Unsung Women 1897

Trail script by Historyworks, read by Michael Rosen.  

You can either listen to the audio and/or read the script below.

To find the teacher resources including powerpoints and laminates click here.


Although you will see many women celebrating their graduations alongside their male classmates nowadays, this wasn’t always the case. Women’s colleges were founded in the mid-1800s, but despite doing all of the hard work and exams, women weren’t full members of the University and so were not awarded any degrees in Cambridge until after World War Two, in 1948! Unsurprisingly, the women of the University became rather fed up with this lack of equality. They rallied together to bring about an official vote on the matter on the 21st of May, 1897. The day of the vote brought lots of protestors to Cambridge, men who had degrees from the University and were outraged about the campaign for women to be awarded degrees were given voting rights, even if they had graduated years before!   Unfortunately for women almost three times as many men voted against them as for them. Thrilled, some male students made fun of female students and even made effigies of a woman on a bike representing emancipated women and also the head female campaigners. They hung these figures up along wires above the queue of voters going into the Senate, and afterwards burnt the effigies in the Market Square.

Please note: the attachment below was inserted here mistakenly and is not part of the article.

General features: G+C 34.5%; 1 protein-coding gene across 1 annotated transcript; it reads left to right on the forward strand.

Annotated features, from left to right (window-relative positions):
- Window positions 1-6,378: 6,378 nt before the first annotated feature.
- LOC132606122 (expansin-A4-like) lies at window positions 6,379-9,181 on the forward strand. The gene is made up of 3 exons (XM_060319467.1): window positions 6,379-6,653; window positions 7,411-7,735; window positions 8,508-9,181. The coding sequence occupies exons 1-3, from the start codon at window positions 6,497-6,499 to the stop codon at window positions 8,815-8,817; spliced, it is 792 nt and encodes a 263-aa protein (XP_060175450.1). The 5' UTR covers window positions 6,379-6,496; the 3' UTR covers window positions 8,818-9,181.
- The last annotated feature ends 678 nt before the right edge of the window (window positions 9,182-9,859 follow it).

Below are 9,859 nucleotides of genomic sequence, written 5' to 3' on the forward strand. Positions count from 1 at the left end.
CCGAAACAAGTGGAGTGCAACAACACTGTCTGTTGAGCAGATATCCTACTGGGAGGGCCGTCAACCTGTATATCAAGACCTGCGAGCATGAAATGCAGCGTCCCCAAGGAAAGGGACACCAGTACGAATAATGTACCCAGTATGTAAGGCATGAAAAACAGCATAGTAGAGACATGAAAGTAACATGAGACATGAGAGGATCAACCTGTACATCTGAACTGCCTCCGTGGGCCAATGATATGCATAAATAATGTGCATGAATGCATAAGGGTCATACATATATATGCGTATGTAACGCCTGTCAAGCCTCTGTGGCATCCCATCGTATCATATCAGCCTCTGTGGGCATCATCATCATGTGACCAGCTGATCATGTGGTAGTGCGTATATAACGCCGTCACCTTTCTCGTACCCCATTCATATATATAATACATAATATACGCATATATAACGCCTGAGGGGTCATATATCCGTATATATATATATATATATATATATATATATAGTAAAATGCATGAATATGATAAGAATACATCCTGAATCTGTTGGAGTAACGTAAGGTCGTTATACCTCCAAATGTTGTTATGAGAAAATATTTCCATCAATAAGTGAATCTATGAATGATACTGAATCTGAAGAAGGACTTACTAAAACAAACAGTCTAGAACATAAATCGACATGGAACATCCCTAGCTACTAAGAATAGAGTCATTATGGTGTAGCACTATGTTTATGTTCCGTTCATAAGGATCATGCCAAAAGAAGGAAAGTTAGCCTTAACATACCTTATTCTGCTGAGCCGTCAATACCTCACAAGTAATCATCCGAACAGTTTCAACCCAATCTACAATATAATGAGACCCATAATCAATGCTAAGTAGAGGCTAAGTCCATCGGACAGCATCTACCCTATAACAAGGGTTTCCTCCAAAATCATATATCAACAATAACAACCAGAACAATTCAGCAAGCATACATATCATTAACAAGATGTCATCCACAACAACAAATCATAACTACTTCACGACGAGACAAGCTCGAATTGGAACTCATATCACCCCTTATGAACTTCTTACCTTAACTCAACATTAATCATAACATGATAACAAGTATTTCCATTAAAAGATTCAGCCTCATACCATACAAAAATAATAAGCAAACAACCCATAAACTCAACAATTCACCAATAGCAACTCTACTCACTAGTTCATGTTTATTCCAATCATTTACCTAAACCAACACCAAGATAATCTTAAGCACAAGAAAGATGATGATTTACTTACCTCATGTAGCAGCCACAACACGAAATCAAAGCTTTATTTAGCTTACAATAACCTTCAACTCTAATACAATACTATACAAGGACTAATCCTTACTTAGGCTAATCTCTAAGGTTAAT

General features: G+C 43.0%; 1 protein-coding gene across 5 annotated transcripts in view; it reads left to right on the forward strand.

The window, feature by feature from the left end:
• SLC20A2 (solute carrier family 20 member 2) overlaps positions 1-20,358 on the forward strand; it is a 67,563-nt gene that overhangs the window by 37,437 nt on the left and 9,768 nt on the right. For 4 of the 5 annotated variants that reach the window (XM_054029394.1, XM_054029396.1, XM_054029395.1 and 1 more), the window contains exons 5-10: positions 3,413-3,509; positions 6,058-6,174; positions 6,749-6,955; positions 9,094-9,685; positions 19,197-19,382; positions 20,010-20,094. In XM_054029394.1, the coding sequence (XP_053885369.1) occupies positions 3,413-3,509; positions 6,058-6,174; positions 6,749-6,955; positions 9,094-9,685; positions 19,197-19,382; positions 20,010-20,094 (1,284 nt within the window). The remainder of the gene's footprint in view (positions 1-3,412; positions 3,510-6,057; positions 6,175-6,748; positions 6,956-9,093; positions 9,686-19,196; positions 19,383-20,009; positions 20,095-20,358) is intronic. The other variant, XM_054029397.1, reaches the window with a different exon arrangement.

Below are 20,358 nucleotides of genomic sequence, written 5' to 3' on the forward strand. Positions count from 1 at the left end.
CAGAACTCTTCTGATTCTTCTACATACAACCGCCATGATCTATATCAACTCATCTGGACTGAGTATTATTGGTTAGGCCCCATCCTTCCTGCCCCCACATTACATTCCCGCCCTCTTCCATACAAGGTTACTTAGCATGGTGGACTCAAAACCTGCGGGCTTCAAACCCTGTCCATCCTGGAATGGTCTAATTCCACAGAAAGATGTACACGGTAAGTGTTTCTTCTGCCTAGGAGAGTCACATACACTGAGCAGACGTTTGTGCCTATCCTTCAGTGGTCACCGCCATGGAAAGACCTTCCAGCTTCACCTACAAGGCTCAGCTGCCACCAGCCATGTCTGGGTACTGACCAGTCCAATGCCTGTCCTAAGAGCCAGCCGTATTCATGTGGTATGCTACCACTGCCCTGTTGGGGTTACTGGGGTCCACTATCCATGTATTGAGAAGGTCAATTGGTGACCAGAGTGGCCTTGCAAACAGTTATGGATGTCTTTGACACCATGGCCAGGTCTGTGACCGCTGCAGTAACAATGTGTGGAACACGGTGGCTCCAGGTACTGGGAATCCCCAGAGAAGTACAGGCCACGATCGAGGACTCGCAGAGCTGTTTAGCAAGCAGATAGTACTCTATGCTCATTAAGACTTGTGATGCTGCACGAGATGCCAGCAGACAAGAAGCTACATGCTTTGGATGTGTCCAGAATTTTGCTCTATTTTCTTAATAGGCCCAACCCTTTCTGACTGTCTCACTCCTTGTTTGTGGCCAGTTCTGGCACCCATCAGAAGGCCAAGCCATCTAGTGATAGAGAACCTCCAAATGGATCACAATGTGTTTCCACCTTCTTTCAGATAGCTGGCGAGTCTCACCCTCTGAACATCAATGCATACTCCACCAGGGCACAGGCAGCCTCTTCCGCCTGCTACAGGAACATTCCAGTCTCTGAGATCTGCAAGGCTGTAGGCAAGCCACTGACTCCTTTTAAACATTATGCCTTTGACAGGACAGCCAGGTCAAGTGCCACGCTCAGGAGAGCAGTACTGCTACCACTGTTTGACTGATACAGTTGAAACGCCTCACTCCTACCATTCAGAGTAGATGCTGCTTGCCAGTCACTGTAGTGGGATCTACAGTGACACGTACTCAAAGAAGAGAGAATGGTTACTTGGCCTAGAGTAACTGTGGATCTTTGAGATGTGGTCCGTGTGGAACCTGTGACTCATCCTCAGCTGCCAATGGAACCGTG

If you listen to the song by Kirsty Martin called “Unsung Women” commissioned by Historyworks on this subject, you’ll hear about the longer story of the men of Cambridge making it a long journey for women to be equal in town as well as gown:

Unsung Women 1897


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